SUDs are divided into ten separate classes of drugs, and you will now need to list each drug the person uses and describe it as “mild,” “moderate” or “severe.” For example, a client might have stimulants use disorder (severe), alcohol use disorder (severe), and cannabis use disorder (moderate). 

 

The ten drug classes are as follows:

 

  • Alcohol 
  • Caffeine
  • Cannabis
  • Hallucinogens
  • Inhalants
  • Opioids
  • Sedatives, hypnotics, and anxiolytics
  • Stimulants
  • Tobacco
  • Other (or unknown) substances

 

There are eleven diagnostic criteria, but some classes of substances have only ten criteria. Clients must have two or more within a twelve-month period and must include a pattern of use leading to clinically significant impairment or distress to be considered. To interpret the symptoms, note that two to three criteria indicate a “mild” specifier, three to five indicate “moderate,” and six or more indicate “severe.”

 

  1. Substance often taken in larger amounts or over a longer period of time than intended (impaired control)
  2. A persistent desire or unsuccessful efforts to cut down or control use (impaired control)
  3. A great deal of time spent in activities necessary to obtain the substance, use it, or recover from its effects (impaired control)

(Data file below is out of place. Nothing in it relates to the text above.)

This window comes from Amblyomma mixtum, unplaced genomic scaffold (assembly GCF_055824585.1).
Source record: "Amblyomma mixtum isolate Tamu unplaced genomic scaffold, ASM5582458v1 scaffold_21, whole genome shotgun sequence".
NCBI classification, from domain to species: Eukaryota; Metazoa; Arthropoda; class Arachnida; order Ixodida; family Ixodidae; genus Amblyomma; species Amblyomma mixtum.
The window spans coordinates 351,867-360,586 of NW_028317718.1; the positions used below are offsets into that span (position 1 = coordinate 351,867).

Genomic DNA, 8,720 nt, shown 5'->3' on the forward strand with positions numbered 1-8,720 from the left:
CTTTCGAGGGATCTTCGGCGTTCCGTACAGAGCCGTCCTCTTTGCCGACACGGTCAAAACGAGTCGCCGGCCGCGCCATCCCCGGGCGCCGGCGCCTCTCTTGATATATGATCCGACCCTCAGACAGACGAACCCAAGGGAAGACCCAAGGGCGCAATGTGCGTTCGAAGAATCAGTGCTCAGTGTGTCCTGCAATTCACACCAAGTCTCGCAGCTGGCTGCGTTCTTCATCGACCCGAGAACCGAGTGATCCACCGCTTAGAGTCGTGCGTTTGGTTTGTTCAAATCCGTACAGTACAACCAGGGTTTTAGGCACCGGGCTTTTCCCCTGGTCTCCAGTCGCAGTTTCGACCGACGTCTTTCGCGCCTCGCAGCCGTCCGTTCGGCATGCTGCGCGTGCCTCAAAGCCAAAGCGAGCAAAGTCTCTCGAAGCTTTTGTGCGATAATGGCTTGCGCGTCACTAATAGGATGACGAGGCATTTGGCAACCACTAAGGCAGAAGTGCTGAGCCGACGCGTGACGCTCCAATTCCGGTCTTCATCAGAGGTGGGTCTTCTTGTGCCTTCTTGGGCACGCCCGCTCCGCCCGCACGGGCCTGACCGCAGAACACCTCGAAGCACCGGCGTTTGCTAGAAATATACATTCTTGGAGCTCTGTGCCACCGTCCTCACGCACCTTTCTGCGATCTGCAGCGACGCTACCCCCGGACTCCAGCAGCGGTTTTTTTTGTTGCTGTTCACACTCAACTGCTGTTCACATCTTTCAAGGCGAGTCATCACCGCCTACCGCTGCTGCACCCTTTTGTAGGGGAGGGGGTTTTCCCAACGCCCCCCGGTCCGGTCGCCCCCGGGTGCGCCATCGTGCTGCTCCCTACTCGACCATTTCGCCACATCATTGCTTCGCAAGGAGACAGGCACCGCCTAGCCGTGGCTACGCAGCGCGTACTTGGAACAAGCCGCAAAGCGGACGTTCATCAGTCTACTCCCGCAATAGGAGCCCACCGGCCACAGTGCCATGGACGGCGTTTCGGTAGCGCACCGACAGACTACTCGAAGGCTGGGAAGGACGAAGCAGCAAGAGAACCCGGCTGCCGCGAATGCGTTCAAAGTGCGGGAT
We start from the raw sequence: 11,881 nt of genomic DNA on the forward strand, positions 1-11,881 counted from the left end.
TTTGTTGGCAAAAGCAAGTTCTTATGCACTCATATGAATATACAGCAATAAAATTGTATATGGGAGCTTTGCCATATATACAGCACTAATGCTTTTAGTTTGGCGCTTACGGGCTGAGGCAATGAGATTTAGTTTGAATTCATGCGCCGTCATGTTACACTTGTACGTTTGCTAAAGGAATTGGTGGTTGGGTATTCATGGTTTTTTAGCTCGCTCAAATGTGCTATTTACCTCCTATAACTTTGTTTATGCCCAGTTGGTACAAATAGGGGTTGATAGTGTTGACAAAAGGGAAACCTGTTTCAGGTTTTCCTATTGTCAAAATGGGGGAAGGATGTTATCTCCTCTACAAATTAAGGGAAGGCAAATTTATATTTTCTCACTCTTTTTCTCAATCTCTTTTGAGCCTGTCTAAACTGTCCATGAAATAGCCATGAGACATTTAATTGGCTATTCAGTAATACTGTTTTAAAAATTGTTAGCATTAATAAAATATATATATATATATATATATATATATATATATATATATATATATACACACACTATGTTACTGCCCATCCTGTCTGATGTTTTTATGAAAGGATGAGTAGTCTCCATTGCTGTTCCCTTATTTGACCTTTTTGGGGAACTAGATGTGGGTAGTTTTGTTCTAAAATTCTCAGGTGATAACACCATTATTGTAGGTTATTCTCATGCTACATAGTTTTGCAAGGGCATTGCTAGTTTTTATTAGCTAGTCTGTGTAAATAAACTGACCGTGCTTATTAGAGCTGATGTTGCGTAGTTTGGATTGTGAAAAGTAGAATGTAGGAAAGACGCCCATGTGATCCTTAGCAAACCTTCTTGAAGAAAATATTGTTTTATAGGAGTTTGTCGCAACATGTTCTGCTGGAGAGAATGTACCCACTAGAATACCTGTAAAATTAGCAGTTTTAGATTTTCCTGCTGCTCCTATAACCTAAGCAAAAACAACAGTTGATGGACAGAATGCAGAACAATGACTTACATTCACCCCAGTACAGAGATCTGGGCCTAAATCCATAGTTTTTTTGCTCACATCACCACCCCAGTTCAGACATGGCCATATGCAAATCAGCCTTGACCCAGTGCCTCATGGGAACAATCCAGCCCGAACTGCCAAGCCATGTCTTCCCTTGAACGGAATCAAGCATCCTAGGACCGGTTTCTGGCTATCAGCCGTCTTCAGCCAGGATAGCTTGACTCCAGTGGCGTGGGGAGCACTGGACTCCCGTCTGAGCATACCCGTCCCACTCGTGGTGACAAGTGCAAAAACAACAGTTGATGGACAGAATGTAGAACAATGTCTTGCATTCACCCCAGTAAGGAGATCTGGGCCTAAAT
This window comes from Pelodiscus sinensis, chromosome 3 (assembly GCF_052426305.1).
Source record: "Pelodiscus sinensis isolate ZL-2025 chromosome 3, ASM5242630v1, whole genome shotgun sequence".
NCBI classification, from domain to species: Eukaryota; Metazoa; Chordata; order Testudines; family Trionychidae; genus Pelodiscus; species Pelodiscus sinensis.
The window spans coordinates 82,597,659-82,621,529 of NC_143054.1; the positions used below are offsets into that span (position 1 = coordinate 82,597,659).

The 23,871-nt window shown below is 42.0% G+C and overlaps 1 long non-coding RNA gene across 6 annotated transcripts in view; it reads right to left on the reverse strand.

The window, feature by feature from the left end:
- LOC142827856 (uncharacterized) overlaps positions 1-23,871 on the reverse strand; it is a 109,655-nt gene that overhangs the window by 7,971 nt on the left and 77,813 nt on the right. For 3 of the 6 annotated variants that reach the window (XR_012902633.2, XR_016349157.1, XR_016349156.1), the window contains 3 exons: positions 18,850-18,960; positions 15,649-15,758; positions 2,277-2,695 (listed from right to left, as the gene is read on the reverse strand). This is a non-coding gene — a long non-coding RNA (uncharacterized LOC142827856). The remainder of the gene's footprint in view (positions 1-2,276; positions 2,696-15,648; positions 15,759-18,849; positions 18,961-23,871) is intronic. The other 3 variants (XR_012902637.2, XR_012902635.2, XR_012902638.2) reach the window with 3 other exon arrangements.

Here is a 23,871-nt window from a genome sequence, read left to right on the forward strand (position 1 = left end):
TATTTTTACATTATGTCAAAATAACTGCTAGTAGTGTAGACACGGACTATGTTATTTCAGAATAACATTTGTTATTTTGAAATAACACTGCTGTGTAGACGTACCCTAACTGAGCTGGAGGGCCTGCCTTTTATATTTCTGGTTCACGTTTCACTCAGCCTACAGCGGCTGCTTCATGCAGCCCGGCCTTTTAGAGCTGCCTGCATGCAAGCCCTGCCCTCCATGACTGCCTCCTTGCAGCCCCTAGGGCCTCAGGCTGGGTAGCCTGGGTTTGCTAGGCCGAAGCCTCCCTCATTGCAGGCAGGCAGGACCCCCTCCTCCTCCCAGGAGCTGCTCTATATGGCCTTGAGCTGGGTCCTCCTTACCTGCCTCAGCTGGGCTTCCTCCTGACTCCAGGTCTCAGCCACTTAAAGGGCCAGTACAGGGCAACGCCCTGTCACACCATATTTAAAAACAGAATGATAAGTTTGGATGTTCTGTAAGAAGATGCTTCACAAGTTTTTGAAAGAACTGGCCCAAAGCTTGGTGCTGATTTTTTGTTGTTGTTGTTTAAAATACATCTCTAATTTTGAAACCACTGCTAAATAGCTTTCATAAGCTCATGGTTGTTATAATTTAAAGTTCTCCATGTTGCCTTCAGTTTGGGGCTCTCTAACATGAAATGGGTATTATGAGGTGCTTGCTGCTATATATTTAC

4. Craving, or strong desire or urge to use (impaired control
  5. Recurrent use resulting in failure to fulfill major role obligations at work, school or home (social impairment)
  6. Continued use despite having persistent or recurrent social/interpersonal problems caused or exacerbated by use (social impairment)
  7. Important social, occupational or recreational activities given up or reduced because of use (social impairment)
  8. Recurrent use in situations which is physically hazardous (risky use)
  9. Use is continued despite knowledge of having a persistent or recurrent physical/psychological problem likely to have been caused or exacerbated by use (risky use)
  10. Tolerance: the need for markedly increased amounts of substance to achieve intoxication or desired effect, or a markedly diminished effect with continued use of same amount (pharmacological)
  11. Withdrawal: a characteristic syndrome, or use to relieve or avoid withdrawal (pharmacological)  

 

Notice that criteria one through four relate to use, criteria five through eight relate to behavioral issues associated with use, and criteria nine through eleven relate to physical/emotional issues. Furthermore, a client can be diagnosed as having a severe SUD without having tolerance or withdrawal. 

 

Conclusion

 

You will be blown away about how much information is available on this topic. In my next column, I will tackle the ICD-10 and explain how it is different from the DSM-5. 
References

 

American Psychological Association (APA). (2013). Diagnostic and statistical manual of mental disorders (5th ed.). Washington, DC: Author.